Erin garnered a tremendous amount of publicity when she became the first Christian artist signed to a major label after negotiating through an Internet chat room. But Erin proved worthy of the attention, landing two #1 singles and four "Top Ten" hits from A Scrapbook of Sorts on the charts. Her second disc, Scratching the Surface, contained songs of even greater depth (courtesy Brad) and a sophisticated pop sound that owed largely to Erin's maturing vocal presence and the guidance of producer Alain Mallet (Jonatha Brooke & The Story). For No Place So Far, Erin turned to producer Glenn Rosenstein, whose client list includes Caedmon's Call, U2, Talking Heads and Ziggy Marley.

"Glenn was the first person on a very short list of people, and we hit it off right away," says Erin. "We knew he'd be okay with me bringing Quinn to the sessions, and we knew he'd be open to letting us pick some of the musicians, because we had some very strong opinions in that regard. And when you look at the variety of artists he's worked with, there really isn't a predictable 'Glenn Rosenstein' sound."

Rosenstein provided a diverse palette for Erin's amazing voice, from the shimmering Janie's Garden to the driving, acoustic-laced pop of Only You, "There You Are" and the title track, to more reflective fare such as Hold On to Jesus and No Fear In Love. The unifying factor, says Erin, was Glenn's work ethic. "In many ways, he challenged me to have strong opinions about the songs. It was great because he never settled; going so far as to completely re-record one song because we knew it wasn't cutting it. If I didn't say anything, he'd pull it out of me."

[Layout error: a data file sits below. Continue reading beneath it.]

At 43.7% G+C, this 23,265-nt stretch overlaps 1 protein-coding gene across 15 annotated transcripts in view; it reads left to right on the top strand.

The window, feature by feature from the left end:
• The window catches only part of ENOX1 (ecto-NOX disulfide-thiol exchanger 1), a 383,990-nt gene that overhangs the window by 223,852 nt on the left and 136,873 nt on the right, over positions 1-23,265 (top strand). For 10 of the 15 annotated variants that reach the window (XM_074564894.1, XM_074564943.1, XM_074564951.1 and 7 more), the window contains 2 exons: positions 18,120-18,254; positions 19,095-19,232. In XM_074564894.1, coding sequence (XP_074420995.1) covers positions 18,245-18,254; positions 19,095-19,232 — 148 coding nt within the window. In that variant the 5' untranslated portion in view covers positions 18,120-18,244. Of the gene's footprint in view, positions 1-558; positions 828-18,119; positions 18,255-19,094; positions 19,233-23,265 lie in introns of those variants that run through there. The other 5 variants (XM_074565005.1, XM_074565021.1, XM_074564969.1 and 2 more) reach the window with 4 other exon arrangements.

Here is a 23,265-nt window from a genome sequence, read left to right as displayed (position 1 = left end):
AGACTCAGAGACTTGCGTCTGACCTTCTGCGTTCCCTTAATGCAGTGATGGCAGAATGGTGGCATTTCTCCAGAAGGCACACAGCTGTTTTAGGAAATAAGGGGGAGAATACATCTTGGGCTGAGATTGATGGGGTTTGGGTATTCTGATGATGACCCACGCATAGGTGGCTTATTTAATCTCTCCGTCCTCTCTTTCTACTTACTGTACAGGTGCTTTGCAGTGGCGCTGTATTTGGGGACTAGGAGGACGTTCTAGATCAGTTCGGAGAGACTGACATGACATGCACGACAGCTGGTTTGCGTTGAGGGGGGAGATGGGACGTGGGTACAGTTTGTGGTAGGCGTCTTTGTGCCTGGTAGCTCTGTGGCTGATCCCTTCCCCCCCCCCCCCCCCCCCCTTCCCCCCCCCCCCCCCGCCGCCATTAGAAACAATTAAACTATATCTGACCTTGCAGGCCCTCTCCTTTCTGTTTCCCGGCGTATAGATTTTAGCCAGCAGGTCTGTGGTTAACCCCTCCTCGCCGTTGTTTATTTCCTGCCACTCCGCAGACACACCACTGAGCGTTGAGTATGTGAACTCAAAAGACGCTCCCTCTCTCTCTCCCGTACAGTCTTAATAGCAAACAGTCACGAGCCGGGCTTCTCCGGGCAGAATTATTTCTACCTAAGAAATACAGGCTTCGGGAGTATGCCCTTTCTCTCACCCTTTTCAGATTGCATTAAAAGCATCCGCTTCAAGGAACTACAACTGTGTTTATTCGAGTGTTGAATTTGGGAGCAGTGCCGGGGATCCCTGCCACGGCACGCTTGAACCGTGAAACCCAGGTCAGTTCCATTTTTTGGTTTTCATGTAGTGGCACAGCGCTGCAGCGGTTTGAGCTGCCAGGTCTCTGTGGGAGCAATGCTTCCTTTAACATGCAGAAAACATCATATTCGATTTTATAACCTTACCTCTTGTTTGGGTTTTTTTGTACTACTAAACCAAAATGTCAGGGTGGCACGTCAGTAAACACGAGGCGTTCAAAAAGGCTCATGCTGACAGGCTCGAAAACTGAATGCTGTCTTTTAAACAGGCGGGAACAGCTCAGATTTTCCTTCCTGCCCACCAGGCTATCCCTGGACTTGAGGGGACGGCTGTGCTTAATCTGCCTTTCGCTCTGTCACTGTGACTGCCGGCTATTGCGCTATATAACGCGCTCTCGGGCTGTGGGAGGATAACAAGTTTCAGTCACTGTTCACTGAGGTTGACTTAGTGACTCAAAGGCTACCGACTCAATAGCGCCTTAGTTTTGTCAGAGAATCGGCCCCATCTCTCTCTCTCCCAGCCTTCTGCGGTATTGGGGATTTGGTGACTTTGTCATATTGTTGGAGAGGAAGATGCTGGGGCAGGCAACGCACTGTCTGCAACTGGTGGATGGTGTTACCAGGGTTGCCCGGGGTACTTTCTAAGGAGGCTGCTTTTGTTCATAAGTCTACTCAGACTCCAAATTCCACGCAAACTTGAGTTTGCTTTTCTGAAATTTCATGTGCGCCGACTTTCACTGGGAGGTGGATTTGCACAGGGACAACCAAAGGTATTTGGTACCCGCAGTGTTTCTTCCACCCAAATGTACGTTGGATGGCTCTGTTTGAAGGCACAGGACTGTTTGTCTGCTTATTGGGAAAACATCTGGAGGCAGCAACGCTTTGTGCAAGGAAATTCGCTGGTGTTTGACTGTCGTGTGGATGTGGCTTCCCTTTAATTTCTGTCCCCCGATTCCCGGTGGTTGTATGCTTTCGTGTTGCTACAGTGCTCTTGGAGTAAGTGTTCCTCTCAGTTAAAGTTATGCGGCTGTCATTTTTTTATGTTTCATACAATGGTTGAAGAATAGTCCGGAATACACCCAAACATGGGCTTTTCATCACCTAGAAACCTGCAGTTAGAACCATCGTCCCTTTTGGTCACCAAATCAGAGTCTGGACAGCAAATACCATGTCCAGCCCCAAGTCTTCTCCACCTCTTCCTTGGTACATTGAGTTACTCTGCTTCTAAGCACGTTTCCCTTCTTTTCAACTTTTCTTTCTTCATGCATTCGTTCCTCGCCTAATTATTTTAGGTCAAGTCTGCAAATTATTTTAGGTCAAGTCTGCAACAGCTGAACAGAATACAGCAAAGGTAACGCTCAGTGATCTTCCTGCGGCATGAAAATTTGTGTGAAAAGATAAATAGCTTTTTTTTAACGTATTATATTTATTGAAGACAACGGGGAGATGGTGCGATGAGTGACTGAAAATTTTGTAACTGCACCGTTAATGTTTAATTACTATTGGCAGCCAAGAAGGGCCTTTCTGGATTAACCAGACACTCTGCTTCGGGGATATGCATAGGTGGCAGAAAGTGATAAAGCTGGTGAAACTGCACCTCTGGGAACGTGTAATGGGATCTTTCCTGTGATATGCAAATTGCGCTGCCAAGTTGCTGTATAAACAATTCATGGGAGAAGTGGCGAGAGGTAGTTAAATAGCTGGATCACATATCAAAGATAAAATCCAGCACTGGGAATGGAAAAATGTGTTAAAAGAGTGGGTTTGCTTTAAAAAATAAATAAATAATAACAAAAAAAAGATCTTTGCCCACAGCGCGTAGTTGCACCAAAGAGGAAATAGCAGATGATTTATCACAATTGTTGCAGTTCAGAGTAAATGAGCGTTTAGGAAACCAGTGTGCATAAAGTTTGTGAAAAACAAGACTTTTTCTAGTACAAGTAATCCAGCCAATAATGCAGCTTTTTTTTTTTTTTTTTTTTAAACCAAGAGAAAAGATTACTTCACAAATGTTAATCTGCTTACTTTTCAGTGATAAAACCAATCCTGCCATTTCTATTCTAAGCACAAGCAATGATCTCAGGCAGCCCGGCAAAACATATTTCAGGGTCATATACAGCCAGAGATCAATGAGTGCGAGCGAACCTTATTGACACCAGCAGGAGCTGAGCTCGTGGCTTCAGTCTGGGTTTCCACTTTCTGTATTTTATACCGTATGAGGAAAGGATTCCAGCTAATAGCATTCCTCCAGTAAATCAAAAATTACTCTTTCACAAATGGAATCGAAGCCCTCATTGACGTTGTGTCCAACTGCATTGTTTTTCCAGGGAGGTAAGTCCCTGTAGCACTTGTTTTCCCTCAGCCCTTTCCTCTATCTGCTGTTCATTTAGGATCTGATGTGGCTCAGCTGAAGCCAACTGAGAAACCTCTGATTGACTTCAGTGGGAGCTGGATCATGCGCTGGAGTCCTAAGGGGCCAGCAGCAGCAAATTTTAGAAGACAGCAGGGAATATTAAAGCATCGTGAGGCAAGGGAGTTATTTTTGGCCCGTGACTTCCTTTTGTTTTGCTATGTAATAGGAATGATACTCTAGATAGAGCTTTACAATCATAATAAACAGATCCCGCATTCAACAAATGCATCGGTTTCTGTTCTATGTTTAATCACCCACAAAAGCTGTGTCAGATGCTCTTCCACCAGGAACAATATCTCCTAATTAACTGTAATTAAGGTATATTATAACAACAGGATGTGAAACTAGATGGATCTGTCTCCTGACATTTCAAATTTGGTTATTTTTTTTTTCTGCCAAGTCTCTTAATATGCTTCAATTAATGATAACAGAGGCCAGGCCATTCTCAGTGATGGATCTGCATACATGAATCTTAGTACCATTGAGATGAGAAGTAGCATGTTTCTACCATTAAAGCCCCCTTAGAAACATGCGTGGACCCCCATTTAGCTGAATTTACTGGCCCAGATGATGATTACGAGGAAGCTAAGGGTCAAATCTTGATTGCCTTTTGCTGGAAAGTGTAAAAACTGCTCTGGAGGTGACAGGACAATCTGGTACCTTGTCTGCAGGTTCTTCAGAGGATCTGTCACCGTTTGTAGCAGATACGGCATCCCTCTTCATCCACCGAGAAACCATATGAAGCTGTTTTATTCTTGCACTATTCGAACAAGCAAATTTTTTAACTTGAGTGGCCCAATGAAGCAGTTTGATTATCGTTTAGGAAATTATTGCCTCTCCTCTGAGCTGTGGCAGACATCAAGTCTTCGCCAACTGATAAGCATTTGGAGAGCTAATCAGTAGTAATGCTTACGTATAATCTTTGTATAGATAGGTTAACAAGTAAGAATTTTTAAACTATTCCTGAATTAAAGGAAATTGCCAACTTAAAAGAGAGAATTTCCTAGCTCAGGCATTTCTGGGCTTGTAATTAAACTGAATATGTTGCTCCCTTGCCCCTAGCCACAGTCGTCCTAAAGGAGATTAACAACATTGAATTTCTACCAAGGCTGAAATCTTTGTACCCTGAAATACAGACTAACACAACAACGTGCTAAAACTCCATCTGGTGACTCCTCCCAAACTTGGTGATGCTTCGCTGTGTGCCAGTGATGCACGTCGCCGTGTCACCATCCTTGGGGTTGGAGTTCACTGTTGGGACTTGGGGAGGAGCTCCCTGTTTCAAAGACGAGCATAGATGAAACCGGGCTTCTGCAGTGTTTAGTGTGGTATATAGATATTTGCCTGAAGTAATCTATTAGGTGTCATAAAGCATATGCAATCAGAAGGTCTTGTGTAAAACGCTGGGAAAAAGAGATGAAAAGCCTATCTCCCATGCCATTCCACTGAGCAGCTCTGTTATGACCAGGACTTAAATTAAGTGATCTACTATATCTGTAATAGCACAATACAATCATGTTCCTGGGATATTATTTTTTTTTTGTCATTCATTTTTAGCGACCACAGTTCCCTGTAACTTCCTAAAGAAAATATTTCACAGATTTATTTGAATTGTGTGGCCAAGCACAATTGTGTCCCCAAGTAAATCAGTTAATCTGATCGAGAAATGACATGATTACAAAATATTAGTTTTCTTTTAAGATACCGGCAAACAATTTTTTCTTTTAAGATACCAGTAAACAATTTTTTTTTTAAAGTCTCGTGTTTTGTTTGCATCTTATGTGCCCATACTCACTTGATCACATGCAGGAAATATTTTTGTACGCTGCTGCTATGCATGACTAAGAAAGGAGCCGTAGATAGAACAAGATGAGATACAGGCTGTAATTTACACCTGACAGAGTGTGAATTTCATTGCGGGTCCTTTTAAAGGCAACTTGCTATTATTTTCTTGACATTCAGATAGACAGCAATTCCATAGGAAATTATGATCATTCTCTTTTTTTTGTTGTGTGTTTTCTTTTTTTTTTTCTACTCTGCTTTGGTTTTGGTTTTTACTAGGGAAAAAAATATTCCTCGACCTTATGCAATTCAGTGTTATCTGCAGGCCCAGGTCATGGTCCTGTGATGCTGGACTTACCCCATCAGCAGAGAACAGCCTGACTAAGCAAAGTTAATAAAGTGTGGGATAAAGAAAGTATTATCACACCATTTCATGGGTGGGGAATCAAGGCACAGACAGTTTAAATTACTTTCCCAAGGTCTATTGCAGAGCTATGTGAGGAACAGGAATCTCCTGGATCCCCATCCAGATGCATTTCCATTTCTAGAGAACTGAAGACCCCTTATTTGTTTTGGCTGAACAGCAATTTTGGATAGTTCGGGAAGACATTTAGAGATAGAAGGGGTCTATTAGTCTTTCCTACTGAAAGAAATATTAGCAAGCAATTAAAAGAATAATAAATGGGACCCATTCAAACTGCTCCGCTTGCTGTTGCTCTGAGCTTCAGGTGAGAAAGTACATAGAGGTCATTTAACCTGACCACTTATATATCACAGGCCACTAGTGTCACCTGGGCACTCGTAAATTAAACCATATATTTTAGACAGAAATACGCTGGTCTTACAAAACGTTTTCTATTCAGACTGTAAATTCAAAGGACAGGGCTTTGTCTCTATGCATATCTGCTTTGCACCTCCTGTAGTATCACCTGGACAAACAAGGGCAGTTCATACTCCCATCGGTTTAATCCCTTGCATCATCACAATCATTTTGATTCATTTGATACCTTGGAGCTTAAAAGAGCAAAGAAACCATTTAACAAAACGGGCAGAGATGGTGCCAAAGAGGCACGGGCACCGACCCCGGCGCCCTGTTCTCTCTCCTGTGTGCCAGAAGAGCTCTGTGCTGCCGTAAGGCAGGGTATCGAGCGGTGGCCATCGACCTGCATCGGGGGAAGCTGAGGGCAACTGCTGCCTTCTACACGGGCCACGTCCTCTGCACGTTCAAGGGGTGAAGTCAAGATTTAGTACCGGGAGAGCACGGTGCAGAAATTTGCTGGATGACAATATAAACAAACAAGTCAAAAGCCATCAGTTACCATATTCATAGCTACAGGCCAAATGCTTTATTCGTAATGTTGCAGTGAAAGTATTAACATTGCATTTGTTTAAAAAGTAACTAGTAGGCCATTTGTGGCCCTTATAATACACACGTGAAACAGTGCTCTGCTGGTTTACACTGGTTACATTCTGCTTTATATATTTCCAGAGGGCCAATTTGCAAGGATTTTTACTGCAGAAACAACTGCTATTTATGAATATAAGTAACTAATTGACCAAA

No one was more impressed with the results than Brad. "Erin always surprises me with what she gravitates towards in a song. There have been times when I've written for her, and completely been able to get inside her skin. Then there have been times where I've thought, 'She won't relate to this,' and she's ended up completely getting the point. That's when I realize that we're walking side by side, but she's processing the information in her own way. For instance, there's a song on the album called 'Damaged Goods' which talks about some friends of ours who have gone through divorce. Of all of the things that we've recorded together, this is one of my favorites, because Erin just owns the vocal. Her vocal style expresses her sorrow over our friends' situation in a way that simply discussing the issue couldn't."

After a season of "giving birth" - not only to a healthy daughter but to an album which displays great artistic passion and growth, Erin says she's anxious to share the songs of No Place So Far with a live audience. "I listen to the record and I think, 'We made the record we were supposed to make and it's in God's hands.' You live with the music in a vacuum for months, so it's exciting to have new music to play for audiences and new stories to tell. I still believe at the end of the day that the best music is the kind that comes from you and goes soul-to-soul with the listener."

Courtesy of Myrrh Records